This work arose in consideration with data from the Orofacial Pain: Prospective Evaluation and Risk Assessment (OPPERA) study [3,4]. The OPPERA study was primarily designed to identify risk factors for temporomandibular disorders (TMD). In addition to the cohort of initially TMD-free adults enrolled in the prospective cohort study, people with examiner-verified chronic TMD were enrolled to create an unmatched case–control study. A large number of putative risk factors were collected at enrollment [4]. Investigators sought to explain relationships between TMD and other chronic pain conditions. One putative risk factor of interest in its own right is the (ordinal) number of comorbid pain conditions a subject experiences. The genetic information collected may be predictive of comorbid conditions as well as of TMD.
Some methods have been proposed for analyzing secondary phenotypes in case–control studies. Subjects from a nested prospective case–control study may be weighted by the reciprocal of their probability of selection [5]. This stratum-weighted logistic regression method, also called inverse probability weighting (IPW), achieves the nominal type I error rate, but it can be less efficient than the standard unadjusted method or the method of adjusting for case status [2]. (Yet, in light of the fact that the method of adjusting for case status may have inflated type I error, the lower power of IPW is less alarming.) The IPW estimator [5] may merit a correction factor for the standard error. Another IPW-based method was developed for continuous outcomes [6,7] by fitting estimating equations separately to cases and controls and then combining the estimates to have minimal variance.
Likelihood-based methods have been developed [8,9] that are more powerful than IPW and can be used for both continuous and binary outcomes. However, the results may be biased and have inflated size when there is significant interaction between the genotypes and the original outcome [10,11]. Robust likelihood estimation approaches are provided for continuous outcomes using bootstrapping under the assumption that the secondary phenotype can be modeled with homoscedastic regression or the disease is rare [12], as well as under heteroscedasticity or higher prevalence [13]. Robust sandwich estimators have been proposed for the variance based on generalized estimating equations (GEE), which applies to both continuous [2,14] and binary outcomes [2]. A general conditional likelihood-based method [15] exists for outcomes that utilize standard link functions (identity, logit, and log), i.e., binary, continuous, and count outcomes.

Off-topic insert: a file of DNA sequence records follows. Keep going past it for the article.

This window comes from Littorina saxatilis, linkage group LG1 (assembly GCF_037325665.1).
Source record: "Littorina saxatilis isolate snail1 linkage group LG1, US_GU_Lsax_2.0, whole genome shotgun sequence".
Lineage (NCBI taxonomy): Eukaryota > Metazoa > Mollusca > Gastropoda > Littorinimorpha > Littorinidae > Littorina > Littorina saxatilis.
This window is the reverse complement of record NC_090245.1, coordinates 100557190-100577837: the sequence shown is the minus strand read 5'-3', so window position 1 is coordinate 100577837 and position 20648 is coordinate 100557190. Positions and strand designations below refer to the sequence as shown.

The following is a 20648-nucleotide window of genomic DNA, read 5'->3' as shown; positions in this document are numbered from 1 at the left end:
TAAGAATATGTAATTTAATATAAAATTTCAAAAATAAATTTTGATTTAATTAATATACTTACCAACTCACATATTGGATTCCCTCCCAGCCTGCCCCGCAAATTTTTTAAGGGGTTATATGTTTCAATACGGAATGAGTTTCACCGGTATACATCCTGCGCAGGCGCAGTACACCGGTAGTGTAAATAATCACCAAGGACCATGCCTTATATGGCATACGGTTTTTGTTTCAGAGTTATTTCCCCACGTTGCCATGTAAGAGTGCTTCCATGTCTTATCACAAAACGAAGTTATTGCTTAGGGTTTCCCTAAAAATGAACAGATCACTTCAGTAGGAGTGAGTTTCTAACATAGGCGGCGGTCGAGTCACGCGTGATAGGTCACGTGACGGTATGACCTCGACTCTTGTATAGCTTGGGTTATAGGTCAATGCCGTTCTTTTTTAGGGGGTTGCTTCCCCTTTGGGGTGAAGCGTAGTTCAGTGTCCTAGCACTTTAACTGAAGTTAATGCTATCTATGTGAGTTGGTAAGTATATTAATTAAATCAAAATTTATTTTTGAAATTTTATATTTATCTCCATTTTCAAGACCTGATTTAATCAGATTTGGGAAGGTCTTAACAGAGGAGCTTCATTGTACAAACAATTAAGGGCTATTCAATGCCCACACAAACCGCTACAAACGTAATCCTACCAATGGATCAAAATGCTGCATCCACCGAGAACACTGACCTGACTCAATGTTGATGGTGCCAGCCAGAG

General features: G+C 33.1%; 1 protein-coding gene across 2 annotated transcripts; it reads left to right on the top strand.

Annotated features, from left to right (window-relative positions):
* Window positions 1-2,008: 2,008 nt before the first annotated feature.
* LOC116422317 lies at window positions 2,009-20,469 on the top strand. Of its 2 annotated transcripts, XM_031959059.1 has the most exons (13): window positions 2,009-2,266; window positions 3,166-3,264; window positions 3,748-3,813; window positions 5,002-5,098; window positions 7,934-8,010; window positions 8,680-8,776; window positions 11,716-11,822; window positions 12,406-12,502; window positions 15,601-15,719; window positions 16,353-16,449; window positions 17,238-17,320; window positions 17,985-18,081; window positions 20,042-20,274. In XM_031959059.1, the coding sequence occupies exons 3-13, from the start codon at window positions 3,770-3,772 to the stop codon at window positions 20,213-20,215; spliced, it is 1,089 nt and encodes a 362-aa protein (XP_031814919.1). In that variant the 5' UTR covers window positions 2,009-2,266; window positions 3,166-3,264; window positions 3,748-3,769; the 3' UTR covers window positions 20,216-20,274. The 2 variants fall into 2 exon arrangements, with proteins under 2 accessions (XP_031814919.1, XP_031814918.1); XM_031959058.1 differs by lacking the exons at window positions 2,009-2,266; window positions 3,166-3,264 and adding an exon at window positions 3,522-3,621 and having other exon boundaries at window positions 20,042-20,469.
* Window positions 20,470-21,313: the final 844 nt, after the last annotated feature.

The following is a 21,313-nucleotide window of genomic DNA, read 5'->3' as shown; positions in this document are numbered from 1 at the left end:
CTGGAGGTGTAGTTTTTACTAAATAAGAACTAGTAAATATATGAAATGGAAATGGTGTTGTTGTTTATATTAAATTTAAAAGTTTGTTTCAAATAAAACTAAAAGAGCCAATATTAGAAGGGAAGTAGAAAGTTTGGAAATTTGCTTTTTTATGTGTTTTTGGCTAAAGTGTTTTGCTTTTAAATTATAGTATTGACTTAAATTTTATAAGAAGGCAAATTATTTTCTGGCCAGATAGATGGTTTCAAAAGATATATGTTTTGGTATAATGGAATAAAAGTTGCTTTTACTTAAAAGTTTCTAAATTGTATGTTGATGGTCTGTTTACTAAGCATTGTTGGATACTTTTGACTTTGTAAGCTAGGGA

Additional bootstrap estimates have been proposed for binary outcomes [16]. They derive non-linear equations relating the logistic regression coefficients to known sample sizes and prevalence estimates for the primary disease and secondary phenotype, calculate the unadjusted parameter estimate and standard error, resample parameter estimates from a normal distribution with that mean and standard error, refine the estimate for each replication by solving the aforementioned non-linear equations, and use bootstrapping for confidence intervals. They also adapt their bias correction method to the frequency-matched case–control study design and extend the IPW method to retrospective case–control studies using an estimate of primary disease prevalence to calculate weights. These methods have greater efficiency than the IPW method, but they assume that the secondary phenotype and covariates are binary and there is no gene–environment interaction [17].
When there is gene–environment interaction, estimation with adaptive weighting motivated by a Bayesian shrinkage estimator is recommended for when the disease is rare [10] or common [18]. Joint modeling based on Gaussian copulas for the analysis of multiple secondary phenotypes in the exponential family has a controlled type I error and is more powerful than the IPW method [11].
Existing methods may not be appropriate for all applications. First, the IPW method [5] may require an adjustment to the standard error and was originally only designed to apply to binary outcomes. Additional variable types are commonly analyzed in practice. More recent methods have only been explicitly derived and tested for continuous [2,6,7,8,9,12,13,15,19], binary [2,7,8,9,15,16,19], or count outcomes [7,15]. As far as we know, there are no methods that have been developed for and applied to secondary phenotypes outside the exponential family. Time-to-event outcomes, for example, may be of clinical interest, and may be present in large studies, such as OPPERA. Sequencing studies also utilize more complicated test statistics outside of the exponential family. Additionally, there may be a lack of user-friendly software for implementation.